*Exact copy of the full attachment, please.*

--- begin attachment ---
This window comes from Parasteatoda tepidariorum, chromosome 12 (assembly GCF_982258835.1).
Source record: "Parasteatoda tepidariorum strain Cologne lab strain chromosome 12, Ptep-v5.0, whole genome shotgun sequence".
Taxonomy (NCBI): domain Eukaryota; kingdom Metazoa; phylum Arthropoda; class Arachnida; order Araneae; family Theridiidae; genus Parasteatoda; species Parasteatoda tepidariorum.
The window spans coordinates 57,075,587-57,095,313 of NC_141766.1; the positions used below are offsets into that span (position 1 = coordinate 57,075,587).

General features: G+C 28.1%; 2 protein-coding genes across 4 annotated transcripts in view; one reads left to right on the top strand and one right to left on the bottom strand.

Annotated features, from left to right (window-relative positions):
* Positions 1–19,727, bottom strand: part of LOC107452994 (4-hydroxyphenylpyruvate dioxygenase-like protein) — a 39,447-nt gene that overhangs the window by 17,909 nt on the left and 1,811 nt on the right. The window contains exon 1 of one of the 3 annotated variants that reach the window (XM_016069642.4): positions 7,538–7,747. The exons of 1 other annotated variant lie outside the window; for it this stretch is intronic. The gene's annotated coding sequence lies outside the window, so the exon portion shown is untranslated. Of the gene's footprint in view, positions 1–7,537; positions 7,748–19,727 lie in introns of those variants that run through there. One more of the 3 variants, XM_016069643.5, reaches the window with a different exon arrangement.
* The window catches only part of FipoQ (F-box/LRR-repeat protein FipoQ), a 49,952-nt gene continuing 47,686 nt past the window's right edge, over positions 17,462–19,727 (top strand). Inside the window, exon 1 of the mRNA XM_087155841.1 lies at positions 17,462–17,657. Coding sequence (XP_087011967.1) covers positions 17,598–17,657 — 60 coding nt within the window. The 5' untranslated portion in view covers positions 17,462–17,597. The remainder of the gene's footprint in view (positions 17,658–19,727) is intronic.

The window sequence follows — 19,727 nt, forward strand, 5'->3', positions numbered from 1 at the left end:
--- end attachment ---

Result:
This window comes from Parasteatoda tepidariorum, chromosome 12 (assembly GCF_982258835.1).
Source record: "Parasteatoda tepidariorum strain Cologne lab strain chromosome 12, Ptep-v5.0, whole genome shotgun sequence".
Taxonomy (NCBI): domain Eukaryota; kingdom Metazoa; phylum Arthropoda; class Arachnida; order Araneae; family Theridiidae; genus Parasteatoda; species Parasteatoda tepidariorum.
The window spans coordinates 57,075,587-57,095,313 of NC_141766.1; the positions used below are offsets into that span (position 1 = coordinate 57,075,587).

General features: G+C 28.1%; 2 protein-coding genes across 4 annotated transcripts in view; one reads left to right on the top strand and one right to left on the bottom strand.

Annotated features, from left to right (window-relative positions):
* Positions 1–19,727, bottom strand: part of LOC107452994 (4-hydroxyphenylpyruvate dioxygenase-like protein) — a 39,447-nt gene that overhangs the window by 17,909 nt on the left and 1,811 nt on the right. The window contains exon 1 of one of the 3 annotated variants that reach the window (XM_016069642.4): positions 7,538–7,747. The exons of 1 other annotated variant lie outside the window; for it this stretch is intronic. The gene's annotated coding sequence lies outside the window, so the exon portion shown is untranslated. Of the gene's footprint in view, positions 1–7,537; positions 7,748–19,727 lie in introns of those variants that run through there. One more of the 3 variants, XM_016069643.5, reaches the window with a different exon arrangement.
* The window catches only part of FipoQ (F-box/LRR-repeat protein FipoQ), a 49,952-nt gene continuing 47,686 nt past the window's right edge, over positions 17,462–19,727 (top strand). Inside the window, exon 1 of the mRNA XM_087155841.1 lies at positions 17,462–17,657. Coding sequence (XP_087011967.1) covers positions 17,598–17,657 — 60 coding nt within the window. The 5' untranslated portion in view covers positions 17,462–17,597. The remainder of the gene's footprint in view (positions 17,658–19,727) is intronic.

The window sequence follows — 19,727 nt, forward strand, 5'->3', positions numbered from 1 at the left end: